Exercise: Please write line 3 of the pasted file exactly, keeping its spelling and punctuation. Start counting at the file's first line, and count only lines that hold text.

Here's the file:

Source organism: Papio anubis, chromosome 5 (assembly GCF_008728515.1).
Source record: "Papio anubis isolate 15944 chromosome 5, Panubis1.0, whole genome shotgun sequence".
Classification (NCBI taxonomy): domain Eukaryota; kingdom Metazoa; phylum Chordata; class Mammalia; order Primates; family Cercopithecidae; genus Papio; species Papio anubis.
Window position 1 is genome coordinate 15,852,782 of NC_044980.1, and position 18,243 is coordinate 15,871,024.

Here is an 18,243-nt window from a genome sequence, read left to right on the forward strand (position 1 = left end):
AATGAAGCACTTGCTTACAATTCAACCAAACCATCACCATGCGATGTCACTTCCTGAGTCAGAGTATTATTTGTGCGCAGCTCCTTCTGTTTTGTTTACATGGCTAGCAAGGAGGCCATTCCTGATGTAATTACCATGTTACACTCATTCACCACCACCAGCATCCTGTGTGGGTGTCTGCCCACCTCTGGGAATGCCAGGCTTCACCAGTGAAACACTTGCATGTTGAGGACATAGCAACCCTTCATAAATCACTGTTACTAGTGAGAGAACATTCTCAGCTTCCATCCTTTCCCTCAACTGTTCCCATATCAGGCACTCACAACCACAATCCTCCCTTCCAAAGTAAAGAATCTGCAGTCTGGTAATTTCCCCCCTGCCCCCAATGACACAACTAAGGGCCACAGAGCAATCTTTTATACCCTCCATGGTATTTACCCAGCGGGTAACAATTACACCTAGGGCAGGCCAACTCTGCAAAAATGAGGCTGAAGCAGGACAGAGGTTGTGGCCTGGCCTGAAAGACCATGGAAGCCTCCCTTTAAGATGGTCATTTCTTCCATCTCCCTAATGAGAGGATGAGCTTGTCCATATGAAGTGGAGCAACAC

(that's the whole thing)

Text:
Classification (NCBI taxonomy): domain Eukaryota; kingdom Metazoa; phylum Chordata; class Mammalia; order Primates; family Cercopithecidae; genus Papio; species Papio anubis.